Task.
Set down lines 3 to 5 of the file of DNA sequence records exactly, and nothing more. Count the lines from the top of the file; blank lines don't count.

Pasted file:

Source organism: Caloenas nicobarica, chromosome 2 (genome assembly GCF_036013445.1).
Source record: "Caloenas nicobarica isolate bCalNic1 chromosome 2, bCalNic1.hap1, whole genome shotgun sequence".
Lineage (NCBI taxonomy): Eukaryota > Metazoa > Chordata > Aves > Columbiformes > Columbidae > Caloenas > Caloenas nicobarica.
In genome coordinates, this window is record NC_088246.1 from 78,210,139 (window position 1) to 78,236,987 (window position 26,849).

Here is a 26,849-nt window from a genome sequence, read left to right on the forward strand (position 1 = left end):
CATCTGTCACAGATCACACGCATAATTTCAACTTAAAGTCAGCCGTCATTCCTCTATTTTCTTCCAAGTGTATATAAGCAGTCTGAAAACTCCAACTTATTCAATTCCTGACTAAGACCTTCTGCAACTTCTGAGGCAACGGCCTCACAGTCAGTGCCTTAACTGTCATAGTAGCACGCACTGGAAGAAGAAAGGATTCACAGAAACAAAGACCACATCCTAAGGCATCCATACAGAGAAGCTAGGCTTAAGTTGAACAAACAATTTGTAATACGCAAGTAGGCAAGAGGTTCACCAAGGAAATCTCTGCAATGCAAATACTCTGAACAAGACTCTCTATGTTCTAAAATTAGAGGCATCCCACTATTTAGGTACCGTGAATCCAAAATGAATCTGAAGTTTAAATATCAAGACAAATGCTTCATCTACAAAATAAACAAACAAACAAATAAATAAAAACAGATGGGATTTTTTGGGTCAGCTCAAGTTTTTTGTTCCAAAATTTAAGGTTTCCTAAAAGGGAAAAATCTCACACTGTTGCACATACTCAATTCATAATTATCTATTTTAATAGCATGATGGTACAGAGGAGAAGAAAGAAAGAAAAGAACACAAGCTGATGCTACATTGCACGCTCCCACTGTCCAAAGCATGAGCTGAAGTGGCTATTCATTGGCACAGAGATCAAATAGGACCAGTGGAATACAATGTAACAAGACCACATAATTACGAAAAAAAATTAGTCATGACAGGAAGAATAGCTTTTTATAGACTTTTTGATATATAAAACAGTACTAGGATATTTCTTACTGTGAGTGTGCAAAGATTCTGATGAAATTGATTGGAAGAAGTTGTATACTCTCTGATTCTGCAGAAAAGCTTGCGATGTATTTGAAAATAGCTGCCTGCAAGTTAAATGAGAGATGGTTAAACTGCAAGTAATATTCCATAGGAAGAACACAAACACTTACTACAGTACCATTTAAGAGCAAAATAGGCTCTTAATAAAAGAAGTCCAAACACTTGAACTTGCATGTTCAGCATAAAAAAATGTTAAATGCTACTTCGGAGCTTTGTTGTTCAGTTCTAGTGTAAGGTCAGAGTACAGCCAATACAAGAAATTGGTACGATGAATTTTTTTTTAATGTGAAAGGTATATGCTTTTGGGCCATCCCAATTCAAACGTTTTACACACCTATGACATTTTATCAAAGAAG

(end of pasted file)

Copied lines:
Lineage (NCBI taxonomy): Eukaryota > Metazoa > Chordata > Aves > Columbiformes > Columbidae > Caloenas > Caloenas nicobarica.
In genome coordinates, this window is record NC_088246.1 from 78,210,139 (window position 1) to 78,236,987 (window position 26,849).

Here is a 26,849-nt window from a genome sequence, read left to right on the forward strand (position 1 = left end):